Florida will take center stage in the presidential race this month, starting with Monday's GOP candidates' debate in Tampa and leading up to the Presidency 5 straw poll, an event expected to identify clearly the leaders and challengers in the race.
Between now and then, most of the leading GOP candidates will be raising money and making public appearances in major Florida media markets, and courting the state Republican convention delegates who will vote in the Presidency 5 poll.
The straw poll is receiving less national attention this year than in years past, but it's likely to remain the nation's best early predictor of the primary horse race.
"I think whoever wins it will be the next president," Gov. Rick Scott said in an interview Friday.
Tonight's debate is expected to continue the battle between the two leaders in the race, Rick Perry and Mitt Romney.
It's also likely to focus heavily on the issue Romney campaign aides have identified as their best point of attack against Perry, Social Security.
The Social Security battle is likely to be fought out in Florida, the nation's must-win swing state for a Republican presidential candidate, and the state with the nation's second-highest number of 65-plus residents.
Perry has called Social Security a "Ponzi scheme," and called it unconstitutional in his book; Romney responds that a candidate who appears to favor abolition of Social Security can't win the presidency.
Michele Bachmann, dropping in the polls after a surge from her Iowa straw poll win in August, will seek to regain some attention and momentum.
Jon Huntsman, still fighting to get traction, will work to move his candidacy off the starting blocks.
Bachmann and Romney have said they won't compete in the Presidency 5 straw poll, but it's unclear what that means. Both will attend the Presidency 5 state party convention in Orlando Sept. 22-24 where the straw poll will take place, and their names will be on the ballot, regardless whether they say they're competing.
Huntsman, meanwhile, seemed to shift the focus of his campaign somewhat away from Florida last week and toward the nation's first primary state, New Hampshire.
He announced he's moving some staff from Florida, where he previously established his national headquarters in Orlando, to New Hampshire. A statement from Huntsman's campaign manager, Matt David, referred to the "diminished importance" of the straw poll, without explaining what that meant.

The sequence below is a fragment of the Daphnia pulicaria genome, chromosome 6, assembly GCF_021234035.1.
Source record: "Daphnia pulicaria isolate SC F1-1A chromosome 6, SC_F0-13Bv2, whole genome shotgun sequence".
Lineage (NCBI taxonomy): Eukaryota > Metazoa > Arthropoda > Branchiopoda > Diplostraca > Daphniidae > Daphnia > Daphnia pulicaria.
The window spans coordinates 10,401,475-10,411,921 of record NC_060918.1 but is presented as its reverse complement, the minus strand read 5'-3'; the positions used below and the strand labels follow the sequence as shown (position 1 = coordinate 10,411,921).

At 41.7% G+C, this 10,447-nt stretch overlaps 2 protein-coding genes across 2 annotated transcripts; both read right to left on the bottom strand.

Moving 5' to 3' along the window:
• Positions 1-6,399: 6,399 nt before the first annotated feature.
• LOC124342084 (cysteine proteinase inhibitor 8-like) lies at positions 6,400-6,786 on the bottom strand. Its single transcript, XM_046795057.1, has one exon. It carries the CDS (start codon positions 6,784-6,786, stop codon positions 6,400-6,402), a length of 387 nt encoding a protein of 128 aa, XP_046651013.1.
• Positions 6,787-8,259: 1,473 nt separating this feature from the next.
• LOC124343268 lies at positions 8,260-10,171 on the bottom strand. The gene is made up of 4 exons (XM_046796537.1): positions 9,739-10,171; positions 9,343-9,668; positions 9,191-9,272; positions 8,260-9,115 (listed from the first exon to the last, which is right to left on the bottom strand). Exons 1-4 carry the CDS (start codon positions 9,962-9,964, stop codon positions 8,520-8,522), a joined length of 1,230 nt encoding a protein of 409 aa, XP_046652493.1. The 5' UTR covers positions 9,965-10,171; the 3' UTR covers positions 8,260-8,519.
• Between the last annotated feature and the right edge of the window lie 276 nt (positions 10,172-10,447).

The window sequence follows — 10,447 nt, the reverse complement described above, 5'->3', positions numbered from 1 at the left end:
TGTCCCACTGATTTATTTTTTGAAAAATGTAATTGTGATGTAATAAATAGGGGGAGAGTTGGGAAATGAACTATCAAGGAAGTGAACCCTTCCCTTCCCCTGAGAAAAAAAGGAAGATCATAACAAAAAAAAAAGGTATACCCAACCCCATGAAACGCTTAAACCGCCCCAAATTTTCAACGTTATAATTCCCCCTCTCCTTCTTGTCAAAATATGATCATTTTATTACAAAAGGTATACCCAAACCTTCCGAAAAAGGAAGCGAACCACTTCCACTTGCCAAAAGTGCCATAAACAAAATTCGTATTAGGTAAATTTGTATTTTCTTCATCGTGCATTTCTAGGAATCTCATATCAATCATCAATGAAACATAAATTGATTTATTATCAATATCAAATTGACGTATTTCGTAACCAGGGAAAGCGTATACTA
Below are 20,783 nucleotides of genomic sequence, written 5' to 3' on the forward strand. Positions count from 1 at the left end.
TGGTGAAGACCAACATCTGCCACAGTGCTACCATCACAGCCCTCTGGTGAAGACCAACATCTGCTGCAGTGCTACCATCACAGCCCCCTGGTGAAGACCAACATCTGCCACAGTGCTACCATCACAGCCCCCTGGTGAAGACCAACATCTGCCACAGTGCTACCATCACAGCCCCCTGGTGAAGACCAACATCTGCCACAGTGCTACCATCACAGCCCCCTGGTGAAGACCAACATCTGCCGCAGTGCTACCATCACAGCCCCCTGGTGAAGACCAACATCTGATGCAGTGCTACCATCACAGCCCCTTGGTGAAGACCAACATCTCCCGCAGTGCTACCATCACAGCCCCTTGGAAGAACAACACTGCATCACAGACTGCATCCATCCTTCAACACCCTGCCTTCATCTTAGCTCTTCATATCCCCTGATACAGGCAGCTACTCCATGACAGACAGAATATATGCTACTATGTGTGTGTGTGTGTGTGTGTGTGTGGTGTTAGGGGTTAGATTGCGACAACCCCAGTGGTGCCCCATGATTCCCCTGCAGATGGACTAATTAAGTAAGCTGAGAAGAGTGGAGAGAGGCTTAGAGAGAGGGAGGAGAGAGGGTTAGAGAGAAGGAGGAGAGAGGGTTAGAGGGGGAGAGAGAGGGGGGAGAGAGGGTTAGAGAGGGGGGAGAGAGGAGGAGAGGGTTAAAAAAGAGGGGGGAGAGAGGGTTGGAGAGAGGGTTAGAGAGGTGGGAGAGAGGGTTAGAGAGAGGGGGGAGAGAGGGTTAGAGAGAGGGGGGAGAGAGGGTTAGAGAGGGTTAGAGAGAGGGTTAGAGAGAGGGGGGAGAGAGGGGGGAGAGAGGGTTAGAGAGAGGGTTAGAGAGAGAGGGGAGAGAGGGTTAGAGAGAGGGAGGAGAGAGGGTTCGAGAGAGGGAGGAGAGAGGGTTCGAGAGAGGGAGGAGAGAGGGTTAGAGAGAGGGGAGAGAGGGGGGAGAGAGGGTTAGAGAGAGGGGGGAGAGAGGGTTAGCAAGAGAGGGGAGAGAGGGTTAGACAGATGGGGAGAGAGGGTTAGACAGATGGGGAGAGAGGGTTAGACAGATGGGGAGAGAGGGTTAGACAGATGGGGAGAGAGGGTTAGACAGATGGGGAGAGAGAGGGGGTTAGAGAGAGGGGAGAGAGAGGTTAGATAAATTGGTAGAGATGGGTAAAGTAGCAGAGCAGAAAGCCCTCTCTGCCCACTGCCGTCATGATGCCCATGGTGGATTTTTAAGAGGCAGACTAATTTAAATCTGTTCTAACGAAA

But on the same day, Perry announced he'll campaign actively in the straw poll, and set up a web site to encourage delegates who will vote in the poll to pledge support.
Florida Republican Party spokesman Brian Hughes, in response, said it "redefined irony [that] on the day a campaign that polls near last place calls Presidency 5 diminished, the campaign polling in first place announces it will vigorously compete."
He said Huntsman's action "defies reason."
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The Florida straw poll is more significant than most party straw polls because it's a true test of the candidates' popularity and organizing ability, not just a fundraising gimmick.
Unlike straw polls including Iowa's, campaigns can't bus in supporters or buy them voting tickets.
Only the 3,500 delegates to the Presidency 5 convention may vote. They were chosen this summer in a process set up to create a representative cross-section of the Florida party and its leadership.
"Straw polls are often downplayed and for good reason," but "the Florida straw poll is different, because of how it's conducted and because Florida is a more representative state, less prone to ideological extremism, said retired University of South Florida political scientist Darryl Paulson.
Among the top three finishers in Iowa – Bachmann, Ron Paul and Tim Pawlenty -- Pawlenty has dropped out and Bachmann and Paul are "struggling," he said.
In all three previous election cycles when the poll has been held, Paulson noted, the winner has gone on to win not only the Florida primary, but also the party's nomination.
But veteran political analyst Larry Sabato of the University of Virginia said despite the Florida straw poll's comparative legitimacy, "the results in Ames may have dampened the coverage of other straw polls for this year. Iowa has soured the prospect for Florida. Maybe it isn't fair, but what's fair about politics?"
The late-building Republican field, which left little time for the candidates to organize and compete in Presidency 5, may have diminished its national importance, said prominent Fort Lauderdale GOP activist Justin Sayfie.
But he said it will still "help define the conventional wisdom" about who's winning the race and who's the top challenger.
"The biggest impact it's going to have is the momentum and perception advantage it will give the winner and top finishers with respect to winning the Florida primary," he said.
Sayfie, who initially backed Pawlenty but is now uncommitted, said he thinks most Republican donors and activists are still uncommitted: "When I ask who's got the most grass-roots support right now, the answer I pretty consistently get is none of them."
A Presidency 5 win will be a major coup in swaying those activists and donors, he said.
Republicans say the events surrounding the straw poll – a Conservative Political Action Conference, a Fox News debate and a Florida Faith and Freedom Coalition rally – will draw national attention to the event.
But regardless of their opinions about the importance of the straw poll, candidates are swarming Florida this month.
Romney and Bachmann are also reportedly planning campaign appearances in Florida before Presidency 5, but details weren't available.